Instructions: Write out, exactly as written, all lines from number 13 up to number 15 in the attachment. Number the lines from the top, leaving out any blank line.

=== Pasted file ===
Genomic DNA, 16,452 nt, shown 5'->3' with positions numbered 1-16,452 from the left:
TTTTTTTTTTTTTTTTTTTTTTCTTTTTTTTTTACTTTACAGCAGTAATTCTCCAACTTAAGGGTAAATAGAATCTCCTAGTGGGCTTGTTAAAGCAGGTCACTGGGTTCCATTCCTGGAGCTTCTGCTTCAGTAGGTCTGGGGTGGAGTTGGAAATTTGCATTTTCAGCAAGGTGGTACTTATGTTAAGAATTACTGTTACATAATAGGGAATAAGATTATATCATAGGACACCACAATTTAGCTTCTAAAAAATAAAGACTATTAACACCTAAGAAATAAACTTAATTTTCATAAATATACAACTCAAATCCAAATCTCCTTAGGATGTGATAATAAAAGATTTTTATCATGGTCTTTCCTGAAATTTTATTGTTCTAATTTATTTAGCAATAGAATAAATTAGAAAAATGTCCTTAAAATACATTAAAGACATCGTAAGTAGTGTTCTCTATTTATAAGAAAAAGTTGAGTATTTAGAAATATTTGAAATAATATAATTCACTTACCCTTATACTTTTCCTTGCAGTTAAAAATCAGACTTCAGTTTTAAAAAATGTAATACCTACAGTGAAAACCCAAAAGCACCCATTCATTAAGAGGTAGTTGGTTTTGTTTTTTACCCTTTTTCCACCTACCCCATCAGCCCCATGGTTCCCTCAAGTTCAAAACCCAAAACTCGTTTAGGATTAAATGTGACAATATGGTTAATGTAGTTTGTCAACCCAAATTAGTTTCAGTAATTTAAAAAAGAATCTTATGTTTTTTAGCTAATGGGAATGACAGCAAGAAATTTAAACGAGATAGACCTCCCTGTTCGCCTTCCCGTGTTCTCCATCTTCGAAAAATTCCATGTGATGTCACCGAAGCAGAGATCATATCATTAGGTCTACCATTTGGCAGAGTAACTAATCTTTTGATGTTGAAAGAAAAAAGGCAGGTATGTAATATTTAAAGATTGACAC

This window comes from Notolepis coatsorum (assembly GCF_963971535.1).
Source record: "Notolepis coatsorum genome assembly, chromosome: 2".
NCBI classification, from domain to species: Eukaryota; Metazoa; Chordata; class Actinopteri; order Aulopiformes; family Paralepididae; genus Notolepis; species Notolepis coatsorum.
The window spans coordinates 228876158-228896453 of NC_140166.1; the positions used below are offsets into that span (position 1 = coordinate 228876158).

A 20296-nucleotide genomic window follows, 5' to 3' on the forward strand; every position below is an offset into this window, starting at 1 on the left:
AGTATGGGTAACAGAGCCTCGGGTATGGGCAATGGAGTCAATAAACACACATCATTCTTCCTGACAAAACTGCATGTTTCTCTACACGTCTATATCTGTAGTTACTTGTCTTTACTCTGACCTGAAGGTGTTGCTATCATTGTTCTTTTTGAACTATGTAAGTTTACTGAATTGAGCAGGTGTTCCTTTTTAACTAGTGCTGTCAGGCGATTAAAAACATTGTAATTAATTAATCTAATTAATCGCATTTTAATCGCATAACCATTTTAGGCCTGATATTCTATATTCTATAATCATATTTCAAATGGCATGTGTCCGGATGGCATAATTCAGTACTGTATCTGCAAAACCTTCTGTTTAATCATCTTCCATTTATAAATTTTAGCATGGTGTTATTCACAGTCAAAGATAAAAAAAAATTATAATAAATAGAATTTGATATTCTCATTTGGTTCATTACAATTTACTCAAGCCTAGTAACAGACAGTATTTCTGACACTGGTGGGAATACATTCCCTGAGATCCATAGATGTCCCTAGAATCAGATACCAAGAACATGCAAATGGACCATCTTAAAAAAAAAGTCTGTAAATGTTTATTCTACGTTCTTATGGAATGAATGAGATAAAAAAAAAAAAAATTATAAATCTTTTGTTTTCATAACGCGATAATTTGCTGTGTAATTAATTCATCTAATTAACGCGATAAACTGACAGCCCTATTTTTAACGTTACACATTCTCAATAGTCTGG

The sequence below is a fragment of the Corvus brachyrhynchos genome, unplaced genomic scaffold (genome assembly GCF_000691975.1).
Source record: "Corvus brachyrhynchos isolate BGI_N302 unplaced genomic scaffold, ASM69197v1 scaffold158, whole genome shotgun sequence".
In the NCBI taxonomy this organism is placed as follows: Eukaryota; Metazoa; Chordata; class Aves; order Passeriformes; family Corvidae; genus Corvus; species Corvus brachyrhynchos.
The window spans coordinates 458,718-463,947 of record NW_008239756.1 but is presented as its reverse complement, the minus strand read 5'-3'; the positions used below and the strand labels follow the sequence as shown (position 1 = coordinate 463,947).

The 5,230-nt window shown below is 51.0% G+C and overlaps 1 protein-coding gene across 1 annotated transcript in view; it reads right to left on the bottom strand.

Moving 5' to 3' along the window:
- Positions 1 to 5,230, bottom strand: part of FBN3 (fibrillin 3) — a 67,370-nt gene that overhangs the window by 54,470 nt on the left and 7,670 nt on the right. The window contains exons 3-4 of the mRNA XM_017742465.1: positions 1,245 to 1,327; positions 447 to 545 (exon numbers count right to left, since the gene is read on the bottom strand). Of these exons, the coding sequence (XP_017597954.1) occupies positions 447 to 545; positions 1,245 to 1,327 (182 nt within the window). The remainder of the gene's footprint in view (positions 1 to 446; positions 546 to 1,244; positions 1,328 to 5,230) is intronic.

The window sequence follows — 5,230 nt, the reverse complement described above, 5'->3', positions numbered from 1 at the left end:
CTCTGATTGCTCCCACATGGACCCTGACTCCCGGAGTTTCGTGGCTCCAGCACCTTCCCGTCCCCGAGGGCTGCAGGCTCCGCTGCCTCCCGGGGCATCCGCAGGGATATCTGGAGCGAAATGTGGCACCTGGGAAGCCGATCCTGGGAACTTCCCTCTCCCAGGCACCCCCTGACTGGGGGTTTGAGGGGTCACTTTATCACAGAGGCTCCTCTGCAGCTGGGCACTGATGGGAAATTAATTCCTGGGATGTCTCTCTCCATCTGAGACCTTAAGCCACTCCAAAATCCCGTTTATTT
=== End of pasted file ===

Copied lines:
The 5,230-nt window shown below is 51.0% G+C and overlaps 1 protein-coding gene across 1 annotated transcript in view; it reads right to left on the bottom strand.

Moving 5' to 3' along the window:
- Positions 1 to 5,230, bottom strand: part of FBN3 (fibrillin 3) — a 67,370-nt gene that overhangs the window by 54,470 nt on the left and 7,670 nt on the right. The window contains exons 3-4 of the mRNA XM_017742465.1: positions 1,245 to 1,327; positions 447 to 545 (exon numbers count right to left, since the gene is read on the bottom strand). Of these exons, the coding sequence (XP_017597954.1) occupies positions 447 to 545; positions 1,245 to 1,327 (182 nt within the window). The remainder of the gene's footprint in view (positions 1 to 446; positions 546 to 1,244; positions 1,328 to 5,230) is intronic.